Lewis Latimer's Bright Idea
Everyone knows the common everyday light bulb was invented by Thomas Edison. Well, at least that’s what most of us were taught in school. But, to be fair, Edison has to be given some credit because his bulbs did provide illumination for several days.
However, it was Lewis Howard Latimer, his assistant, who many feel deserves the most recognition. Latimer found a way to prevent carbon in the filament from breaking, thereby extending its life and making them cheaper to produce commercially. He is to also be credited with designing a threaded wooden socket for them. Lewis was the only African American member on Edison’s 24 member team and is considered one of the 10 foremost Black inventors in history. Lewis Latimer was also a draftsman, engineer, author, poet and musician.
Perhaps, his work on the light bulb overshadowed much of his other work. He had a great number of other inventions under his belt, for instance his work on the safety elevator. Latimer was also a co-author of a book on electricity published in 1890 titled, "Incandescent Electric Lighting: A Practical Description of the Edison System.
Latimer was the humble son of runaway slaves from Virginia who settled in Chelsea, Massachusetts, where he was born September 4th, 1848. His father, George, was captured and would have certainly been sent back to Virginia had it not been for abolitionists who bought his freedom. Fearing re-enslavement, George went underground.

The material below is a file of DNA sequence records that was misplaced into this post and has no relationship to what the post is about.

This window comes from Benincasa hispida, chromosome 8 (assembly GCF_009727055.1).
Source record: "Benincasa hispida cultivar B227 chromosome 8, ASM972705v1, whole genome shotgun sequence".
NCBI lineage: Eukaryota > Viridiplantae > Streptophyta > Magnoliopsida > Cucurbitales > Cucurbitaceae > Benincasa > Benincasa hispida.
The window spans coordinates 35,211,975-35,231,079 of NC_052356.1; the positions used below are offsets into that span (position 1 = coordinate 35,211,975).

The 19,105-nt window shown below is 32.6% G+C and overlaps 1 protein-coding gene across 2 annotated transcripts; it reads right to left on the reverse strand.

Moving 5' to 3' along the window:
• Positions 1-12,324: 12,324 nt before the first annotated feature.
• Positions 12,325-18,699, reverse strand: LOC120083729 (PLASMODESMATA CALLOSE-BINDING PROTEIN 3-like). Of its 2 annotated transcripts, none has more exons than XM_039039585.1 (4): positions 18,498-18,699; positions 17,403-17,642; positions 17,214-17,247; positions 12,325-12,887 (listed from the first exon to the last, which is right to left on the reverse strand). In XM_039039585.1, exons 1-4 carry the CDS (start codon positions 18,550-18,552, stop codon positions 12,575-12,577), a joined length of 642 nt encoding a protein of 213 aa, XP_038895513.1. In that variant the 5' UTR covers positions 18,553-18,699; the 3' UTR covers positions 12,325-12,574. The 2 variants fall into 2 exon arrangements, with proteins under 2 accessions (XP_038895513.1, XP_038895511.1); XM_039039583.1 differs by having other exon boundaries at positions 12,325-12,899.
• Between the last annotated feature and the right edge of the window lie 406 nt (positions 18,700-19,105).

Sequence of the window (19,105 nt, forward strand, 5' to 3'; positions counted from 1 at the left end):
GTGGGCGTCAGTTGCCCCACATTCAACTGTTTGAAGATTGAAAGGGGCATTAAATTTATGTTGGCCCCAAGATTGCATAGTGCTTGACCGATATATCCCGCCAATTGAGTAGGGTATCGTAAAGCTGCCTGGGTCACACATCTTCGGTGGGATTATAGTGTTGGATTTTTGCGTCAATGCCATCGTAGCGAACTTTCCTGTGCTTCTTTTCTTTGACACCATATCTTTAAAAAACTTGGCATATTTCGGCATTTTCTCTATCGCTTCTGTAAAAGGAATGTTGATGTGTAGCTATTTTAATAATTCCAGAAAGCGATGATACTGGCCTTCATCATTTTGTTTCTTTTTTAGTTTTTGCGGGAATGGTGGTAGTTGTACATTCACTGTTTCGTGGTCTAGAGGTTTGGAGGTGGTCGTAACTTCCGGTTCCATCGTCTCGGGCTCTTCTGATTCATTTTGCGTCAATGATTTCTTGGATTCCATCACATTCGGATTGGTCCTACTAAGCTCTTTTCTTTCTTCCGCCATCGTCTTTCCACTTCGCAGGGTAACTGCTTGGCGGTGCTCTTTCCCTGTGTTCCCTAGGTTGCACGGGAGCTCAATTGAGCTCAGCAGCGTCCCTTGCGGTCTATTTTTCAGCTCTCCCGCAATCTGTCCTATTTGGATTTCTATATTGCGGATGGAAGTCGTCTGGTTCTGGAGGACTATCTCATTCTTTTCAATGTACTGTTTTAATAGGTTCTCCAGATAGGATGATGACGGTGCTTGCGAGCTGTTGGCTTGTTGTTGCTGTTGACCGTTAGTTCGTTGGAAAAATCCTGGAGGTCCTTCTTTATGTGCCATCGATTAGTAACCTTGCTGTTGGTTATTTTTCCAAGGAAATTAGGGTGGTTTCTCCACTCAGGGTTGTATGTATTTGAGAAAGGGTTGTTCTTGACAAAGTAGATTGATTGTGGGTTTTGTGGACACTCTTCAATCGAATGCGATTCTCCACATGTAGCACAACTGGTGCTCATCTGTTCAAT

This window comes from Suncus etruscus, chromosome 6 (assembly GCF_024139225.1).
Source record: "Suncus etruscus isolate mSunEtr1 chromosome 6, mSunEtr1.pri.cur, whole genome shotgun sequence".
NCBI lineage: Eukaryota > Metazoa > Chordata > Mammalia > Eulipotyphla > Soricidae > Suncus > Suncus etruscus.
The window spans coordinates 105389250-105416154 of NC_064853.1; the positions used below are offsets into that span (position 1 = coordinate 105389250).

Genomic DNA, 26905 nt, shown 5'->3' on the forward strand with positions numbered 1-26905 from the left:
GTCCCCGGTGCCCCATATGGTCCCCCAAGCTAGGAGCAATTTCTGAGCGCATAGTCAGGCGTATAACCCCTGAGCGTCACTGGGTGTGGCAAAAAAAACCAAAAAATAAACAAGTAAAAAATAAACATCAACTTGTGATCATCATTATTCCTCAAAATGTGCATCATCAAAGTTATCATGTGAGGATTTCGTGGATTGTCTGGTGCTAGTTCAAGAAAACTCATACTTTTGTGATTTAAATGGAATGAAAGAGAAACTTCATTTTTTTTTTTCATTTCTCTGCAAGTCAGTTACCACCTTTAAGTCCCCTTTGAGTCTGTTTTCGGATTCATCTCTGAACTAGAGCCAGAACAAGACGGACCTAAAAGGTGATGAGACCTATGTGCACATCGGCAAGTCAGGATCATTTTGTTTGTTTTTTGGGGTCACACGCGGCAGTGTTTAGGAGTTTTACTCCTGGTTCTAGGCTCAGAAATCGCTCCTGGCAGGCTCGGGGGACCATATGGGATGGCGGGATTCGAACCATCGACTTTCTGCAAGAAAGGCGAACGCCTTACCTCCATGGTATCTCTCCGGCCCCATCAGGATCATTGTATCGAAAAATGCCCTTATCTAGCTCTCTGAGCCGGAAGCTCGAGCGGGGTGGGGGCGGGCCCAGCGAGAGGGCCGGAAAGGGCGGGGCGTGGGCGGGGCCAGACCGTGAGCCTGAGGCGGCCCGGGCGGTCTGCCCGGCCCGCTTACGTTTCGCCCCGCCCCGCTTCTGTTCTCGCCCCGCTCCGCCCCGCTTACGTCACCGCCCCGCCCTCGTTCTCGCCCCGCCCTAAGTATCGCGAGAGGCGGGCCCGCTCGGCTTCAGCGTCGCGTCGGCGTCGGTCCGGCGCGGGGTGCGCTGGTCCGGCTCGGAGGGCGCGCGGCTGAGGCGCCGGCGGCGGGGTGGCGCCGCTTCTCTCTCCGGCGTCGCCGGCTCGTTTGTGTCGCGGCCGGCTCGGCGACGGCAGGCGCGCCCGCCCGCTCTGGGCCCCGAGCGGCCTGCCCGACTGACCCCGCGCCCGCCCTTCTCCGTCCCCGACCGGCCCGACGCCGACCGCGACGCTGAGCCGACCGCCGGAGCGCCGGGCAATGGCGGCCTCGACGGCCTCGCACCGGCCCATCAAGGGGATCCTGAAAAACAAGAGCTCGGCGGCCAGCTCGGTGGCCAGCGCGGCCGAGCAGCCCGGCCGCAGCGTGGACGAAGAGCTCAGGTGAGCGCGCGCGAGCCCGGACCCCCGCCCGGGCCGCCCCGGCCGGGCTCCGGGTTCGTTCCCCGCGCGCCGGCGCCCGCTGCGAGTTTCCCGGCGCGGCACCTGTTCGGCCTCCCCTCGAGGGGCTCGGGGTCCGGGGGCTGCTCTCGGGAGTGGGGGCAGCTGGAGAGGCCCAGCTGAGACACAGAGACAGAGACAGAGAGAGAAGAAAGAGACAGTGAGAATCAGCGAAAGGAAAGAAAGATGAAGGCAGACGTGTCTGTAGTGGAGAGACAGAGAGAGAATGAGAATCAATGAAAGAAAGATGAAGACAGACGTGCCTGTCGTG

During the Civil War, Lewis lied about his age and joined the United States Navy at 15. He served aboard the U.S.S. Massasoit gunboat. After being honorably discharged on July 3, 1865, he took an entry level job in a patent office. His skill at sketching patent drawings allowed him to become a draftsman, and eventually head draftsman with the patent law firm, Crosby and Gould. He made $20.00 a week. In November of 1873 he married Mary Wilson.
The next year Latimer, working with a W.C. Brown, the duo made major improvements in water closets aboard railroad trains. That’s what folks called the bathroom compartment in those days.
In 1876 Alexander Graham Bell, at the time a teacher for deaf children, asked Latimer to draft a drawing necessary for a patent application…the telephone. Latimer worked hard to finish it. The patent was submitted February 14, 1876, mere hours before another application was submitted for a similar device.
Latimer relocated to Bridgeport, Connecticut, in 1880, shortly after his 31st birthday. There he found employment as an assistant manager and draftsman for the U.S. Electric Lighting Company. Ironically, the company was owned by Hiram Stevens Maxim, Thomas Edison’s chief competitor. Maxim was the man who invented the Maxim machine gun.
Not long afterwards the company moved to Brooklyn, and Latimer went with it. He took on additional assignments assisting in arc and incandescent installations of Maxim equipment not only in New York, but Philadelphia, and Montreal as well. His last assignment for the company was in London, advising the English on establishing a lamp factory.
Latimer decided to remain in London and began sketching drawings for elevator improvements. Although they were never patented, he continued working on them. By 1898, Latimer had submitted his work to the attention of various elevator manufacturers including Westinghouse, General Electric, and Otis Elevator companies. However none seemed to be particularly interested. Notwithstanding, the elevator remains a symbol of Latimer's pursuit of making the American dream become a reality for all.
Latimer was forced to retire in 1922 because of failing eyesight although he continued to invent and teach drafting skills until his death in 1928. He will forever be remembered by a grateful nation as a pioneer in developing the electric light bulb.
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